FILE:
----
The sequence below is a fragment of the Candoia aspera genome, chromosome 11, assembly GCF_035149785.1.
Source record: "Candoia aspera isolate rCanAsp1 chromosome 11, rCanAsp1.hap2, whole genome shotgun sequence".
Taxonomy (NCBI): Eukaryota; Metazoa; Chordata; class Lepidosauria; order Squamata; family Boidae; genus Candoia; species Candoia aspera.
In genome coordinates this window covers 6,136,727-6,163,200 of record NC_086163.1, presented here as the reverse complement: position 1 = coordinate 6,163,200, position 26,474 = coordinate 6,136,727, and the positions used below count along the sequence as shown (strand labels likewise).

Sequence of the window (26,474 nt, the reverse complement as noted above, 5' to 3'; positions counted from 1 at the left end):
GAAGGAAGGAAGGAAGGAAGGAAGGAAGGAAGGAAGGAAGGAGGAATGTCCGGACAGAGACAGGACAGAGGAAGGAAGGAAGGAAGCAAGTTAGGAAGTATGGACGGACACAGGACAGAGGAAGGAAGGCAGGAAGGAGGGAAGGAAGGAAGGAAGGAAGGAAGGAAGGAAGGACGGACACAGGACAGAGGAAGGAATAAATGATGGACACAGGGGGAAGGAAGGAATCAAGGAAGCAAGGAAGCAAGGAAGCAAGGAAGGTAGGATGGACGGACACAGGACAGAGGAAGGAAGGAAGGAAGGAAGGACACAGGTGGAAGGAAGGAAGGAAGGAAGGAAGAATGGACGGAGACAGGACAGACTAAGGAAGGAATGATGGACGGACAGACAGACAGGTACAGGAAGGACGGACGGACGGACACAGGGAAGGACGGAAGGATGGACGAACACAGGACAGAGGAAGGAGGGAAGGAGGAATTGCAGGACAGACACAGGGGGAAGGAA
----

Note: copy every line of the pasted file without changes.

The sequence below is a fragment of the Candoia aspera genome, chromosome 11, assembly GCF_035149785.1.
Source record: "Candoia aspera isolate rCanAsp1 chromosome 11, rCanAsp1.hap2, whole genome shotgun sequence".
Taxonomy (NCBI): Eukaryota; Metazoa; Chordata; class Lepidosauria; order Squamata; family Boidae; genus Candoia; species Candoia aspera.
In genome coordinates this window covers 6,136,727-6,163,200 of record NC_086163.1, presented here as the reverse complement: position 1 = coordinate 6,163,200, position 26,474 = coordinate 6,136,727, and the positions used below count along the sequence as shown (strand labels likewise).

Sequence of the window (26,474 nt, the reverse complement as noted above, 5' to 3'; positions counted from 1 at the left end):
GAAGGAAGGAAGGAAGGAAGGAAGGAAGGAAGGAAGGAAGGAGGAATGTCCGGACAGAGACAGGACAGAGGAAGGAAGGAAGGAAGCAAGTTAGGAAGTATGGACGGACACAGGACAGAGGAAGGAAGGCAGGAAGGAGGGAAGGAAGGAAGGAAGGAAGGAAGGAAGGAAGGACGGACACAGGACAGAGGAAGGAATAAATGATGGACACAGGGGGAAGGAAGGAATCAAGGAAGCAAGGAAGCAAGGAAGCAAGGAAGGTAGGATGGACGGACACAGGACAGAGGAAGGAAGGAAGGAAGGAAGGACACAGGTGGAAGGAAGGAAGGAAGGAAGGAAGAATGGACGGAGACAGGACAGACTAAGGAAGGAATGATGGACGGACAGACAGACAGGTACAGGAAGGACGGACGGACGGACACAGGGAAGGACGGAAGGATGGACGAACACAGGACAGAGGAAGGAGGGAAGGAGGAATTGCAGGACAGACACAGGGGGAAGGAA